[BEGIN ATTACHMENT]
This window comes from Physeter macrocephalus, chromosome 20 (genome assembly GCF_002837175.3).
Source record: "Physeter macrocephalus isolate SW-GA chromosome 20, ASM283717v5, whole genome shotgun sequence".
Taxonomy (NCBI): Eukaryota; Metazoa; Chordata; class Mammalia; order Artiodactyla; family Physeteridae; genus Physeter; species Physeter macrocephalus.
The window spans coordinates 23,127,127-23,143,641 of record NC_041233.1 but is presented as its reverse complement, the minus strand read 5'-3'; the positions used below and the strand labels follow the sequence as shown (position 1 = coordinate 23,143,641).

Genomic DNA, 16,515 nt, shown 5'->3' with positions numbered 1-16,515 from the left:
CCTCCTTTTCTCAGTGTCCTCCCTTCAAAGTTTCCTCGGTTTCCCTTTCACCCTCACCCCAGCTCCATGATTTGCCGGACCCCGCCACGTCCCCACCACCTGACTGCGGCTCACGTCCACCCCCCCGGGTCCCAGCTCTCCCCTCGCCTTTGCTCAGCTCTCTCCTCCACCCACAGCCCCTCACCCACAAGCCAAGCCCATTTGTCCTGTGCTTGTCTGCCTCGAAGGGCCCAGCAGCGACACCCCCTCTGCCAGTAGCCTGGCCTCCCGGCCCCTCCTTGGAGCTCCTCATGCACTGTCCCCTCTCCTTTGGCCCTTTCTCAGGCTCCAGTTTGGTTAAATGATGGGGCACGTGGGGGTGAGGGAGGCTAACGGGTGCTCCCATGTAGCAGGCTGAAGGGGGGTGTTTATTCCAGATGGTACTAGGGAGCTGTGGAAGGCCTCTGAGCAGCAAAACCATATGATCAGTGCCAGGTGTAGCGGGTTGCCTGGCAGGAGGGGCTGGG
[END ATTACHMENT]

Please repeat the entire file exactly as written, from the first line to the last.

This window comes from Physeter macrocephalus, chromosome 20 (genome assembly GCF_002837175.3).
Source record: "Physeter macrocephalus isolate SW-GA chromosome 20, ASM283717v5, whole genome shotgun sequence".
Taxonomy (NCBI): Eukaryota; Metazoa; Chordata; class Mammalia; order Artiodactyla; family Physeteridae; genus Physeter; species Physeter macrocephalus.
The window spans coordinates 23,127,127-23,143,641 of record NC_041233.1 but is presented as its reverse complement, the minus strand read 5'-3'; the positions used below and the strand labels follow the sequence as shown (position 1 = coordinate 23,143,641).

Genomic DNA, 16,515 nt, shown 5'->3' with positions numbered 1-16,515 from the left:
CCTCCTTTTCTCAGTGTCCTCCCTTCAAAGTTTCCTCGGTTTCCCTTTCACCCTCACCCCAGCTCCATGATTTGCCGGACCCCGCCACGTCCCCACCACCTGACTGCGGCTCACGTCCACCCCCCCGGGTCCCAGCTCTCCCCTCGCCTTTGCTCAGCTCTCTCCTCCACCCACAGCCCCTCACCCACAAGCCAAGCCCATTTGTCCTGTGCTTGTCTGCCTCGAAGGGCCCAGCAGCGACACCCCCTCTGCCAGTAGCCTGGCCTCCCGGCCCCTCCTTGGAGCTCCTCATGCACTGTCCCCTCTCCTTTGGCCCTTTCTCAGGCTCCAGTTTGGTTAAATGATGGGGCACGTGGGGGTGAGGGAGGCTAACGGGTGCTCCCATGTAGCAGGCTGAAGGGGGGTGTTTATTCCAGATGGTACTAGGGAGCTGTGGAAGGCCTCTGAGCAGCAAAACCATATGATCAGTGCCAGGTGTAGCGGGTTGCCTGGCAGGAGGGGCTGGG